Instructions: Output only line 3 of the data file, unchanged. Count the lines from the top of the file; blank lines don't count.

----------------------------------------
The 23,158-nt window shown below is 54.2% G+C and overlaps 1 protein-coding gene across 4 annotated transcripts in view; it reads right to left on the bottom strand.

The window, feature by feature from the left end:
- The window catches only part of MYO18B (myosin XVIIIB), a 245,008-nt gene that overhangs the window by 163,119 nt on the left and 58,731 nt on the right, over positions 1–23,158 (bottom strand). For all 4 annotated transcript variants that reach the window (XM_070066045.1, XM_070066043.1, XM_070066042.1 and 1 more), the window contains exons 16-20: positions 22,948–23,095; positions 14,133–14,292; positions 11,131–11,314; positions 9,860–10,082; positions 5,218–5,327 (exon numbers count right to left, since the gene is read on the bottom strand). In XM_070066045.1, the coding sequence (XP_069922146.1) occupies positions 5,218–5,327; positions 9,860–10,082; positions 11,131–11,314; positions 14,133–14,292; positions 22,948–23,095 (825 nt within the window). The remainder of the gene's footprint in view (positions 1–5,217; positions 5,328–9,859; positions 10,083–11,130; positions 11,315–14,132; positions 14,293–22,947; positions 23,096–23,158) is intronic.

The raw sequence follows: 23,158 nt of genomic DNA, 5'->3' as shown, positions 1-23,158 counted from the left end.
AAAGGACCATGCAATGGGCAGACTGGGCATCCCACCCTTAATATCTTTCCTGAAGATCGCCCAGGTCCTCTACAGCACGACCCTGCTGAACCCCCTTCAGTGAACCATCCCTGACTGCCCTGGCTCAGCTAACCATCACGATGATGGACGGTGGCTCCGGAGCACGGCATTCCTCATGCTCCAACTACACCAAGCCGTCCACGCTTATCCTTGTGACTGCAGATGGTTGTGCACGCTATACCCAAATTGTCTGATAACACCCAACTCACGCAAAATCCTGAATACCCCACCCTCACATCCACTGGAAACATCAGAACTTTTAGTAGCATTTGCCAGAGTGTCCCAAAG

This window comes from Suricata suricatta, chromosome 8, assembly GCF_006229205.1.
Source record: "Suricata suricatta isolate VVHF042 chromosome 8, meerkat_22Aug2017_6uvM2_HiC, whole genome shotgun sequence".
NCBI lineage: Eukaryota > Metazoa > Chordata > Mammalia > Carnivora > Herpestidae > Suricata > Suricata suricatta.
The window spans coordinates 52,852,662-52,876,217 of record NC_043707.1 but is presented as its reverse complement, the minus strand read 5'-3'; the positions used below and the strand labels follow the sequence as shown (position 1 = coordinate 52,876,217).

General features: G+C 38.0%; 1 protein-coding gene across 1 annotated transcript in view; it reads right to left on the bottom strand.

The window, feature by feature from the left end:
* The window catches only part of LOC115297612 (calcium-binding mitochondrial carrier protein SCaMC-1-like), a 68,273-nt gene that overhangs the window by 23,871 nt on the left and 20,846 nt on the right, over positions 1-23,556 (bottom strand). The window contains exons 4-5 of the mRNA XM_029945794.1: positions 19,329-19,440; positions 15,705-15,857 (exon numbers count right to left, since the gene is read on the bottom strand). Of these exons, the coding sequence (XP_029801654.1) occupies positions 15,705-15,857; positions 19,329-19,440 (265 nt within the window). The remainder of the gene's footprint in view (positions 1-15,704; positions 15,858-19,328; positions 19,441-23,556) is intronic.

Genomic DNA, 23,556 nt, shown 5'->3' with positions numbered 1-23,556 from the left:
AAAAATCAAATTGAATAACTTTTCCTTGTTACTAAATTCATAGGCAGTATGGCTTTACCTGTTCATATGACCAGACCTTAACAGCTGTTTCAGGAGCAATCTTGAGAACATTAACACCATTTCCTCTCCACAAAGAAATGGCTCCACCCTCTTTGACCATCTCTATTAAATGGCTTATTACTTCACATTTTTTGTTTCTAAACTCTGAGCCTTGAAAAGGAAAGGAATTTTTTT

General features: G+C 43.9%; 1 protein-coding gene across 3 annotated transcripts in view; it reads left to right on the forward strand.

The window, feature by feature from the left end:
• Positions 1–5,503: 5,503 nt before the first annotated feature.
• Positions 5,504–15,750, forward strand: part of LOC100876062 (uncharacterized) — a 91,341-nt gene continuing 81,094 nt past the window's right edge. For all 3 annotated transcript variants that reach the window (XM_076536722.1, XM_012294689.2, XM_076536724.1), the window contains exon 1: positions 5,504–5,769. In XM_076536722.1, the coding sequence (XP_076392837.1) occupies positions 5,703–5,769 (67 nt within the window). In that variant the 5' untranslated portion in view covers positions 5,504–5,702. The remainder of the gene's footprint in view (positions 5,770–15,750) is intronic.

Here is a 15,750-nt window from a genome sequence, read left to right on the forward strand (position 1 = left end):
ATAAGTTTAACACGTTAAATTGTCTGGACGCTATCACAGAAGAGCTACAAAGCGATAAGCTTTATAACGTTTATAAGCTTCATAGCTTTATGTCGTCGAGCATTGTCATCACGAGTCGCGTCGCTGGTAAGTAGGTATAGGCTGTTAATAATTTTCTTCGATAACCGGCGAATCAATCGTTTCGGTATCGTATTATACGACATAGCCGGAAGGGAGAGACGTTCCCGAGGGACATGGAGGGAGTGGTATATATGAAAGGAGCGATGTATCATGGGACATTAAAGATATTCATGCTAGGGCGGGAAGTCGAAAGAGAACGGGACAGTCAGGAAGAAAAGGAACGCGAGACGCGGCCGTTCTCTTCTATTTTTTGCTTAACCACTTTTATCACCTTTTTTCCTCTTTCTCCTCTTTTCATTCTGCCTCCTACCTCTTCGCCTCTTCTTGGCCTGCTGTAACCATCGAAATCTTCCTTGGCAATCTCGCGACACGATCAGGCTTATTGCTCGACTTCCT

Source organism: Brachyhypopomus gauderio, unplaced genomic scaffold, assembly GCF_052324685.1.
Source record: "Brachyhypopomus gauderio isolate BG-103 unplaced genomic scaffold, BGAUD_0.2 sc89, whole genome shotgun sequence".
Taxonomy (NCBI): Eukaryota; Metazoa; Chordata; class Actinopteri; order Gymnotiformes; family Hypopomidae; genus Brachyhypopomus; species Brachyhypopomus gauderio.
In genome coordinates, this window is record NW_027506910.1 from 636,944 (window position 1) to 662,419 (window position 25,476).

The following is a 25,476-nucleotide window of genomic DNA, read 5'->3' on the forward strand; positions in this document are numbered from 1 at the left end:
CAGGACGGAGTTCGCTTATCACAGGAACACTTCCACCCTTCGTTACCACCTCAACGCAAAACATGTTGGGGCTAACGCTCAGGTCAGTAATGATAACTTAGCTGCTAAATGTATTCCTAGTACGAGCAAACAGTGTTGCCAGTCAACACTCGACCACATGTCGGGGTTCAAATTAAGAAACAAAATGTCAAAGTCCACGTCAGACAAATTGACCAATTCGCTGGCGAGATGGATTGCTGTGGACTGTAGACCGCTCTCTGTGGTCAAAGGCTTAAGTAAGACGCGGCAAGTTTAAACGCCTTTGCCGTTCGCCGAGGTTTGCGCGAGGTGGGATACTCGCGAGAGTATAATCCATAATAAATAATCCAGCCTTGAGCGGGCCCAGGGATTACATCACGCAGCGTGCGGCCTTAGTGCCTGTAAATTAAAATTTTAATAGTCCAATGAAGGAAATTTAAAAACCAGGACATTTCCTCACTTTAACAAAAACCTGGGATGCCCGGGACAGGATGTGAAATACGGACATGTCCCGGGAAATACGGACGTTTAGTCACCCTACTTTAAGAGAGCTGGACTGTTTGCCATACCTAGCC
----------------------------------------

- The window catches only part of MYO18B (myosin XVIIIB), a 245,008-nt gene that overhangs the window by 163,119 nt on the left and 58,731 nt on the right, over positions 1–23,158 (bottom strand). For all 4 annotated transcript variants that reach the window (XM_070066045.1, XM_070066043.1, XM_070066042.1 and 1 more), the window contains exons 16-20: positions 22,948–23,095; positions 14,133–14,292; positions 11,131–11,314; positions 9,860–10,082; positions 5,218–5,327 (exon numbers count right to left, since the gene is read on the bottom strand). In XM_070066045.1, the coding sequence (XP_069922146.1) occupies positions 5,218–5,327; positions 9,860–10,082; positions 11,131–11,314; positions 14,133–14,292; positions 22,948–23,095 (825 nt within the window). The remainder of the gene's footprint in view (positions 1–5,217; positions 5,328–9,859; positions 10,083–11,130; positions 11,315–14,132; positions 14,293–22,947; positions 23,096–23,158) is intronic.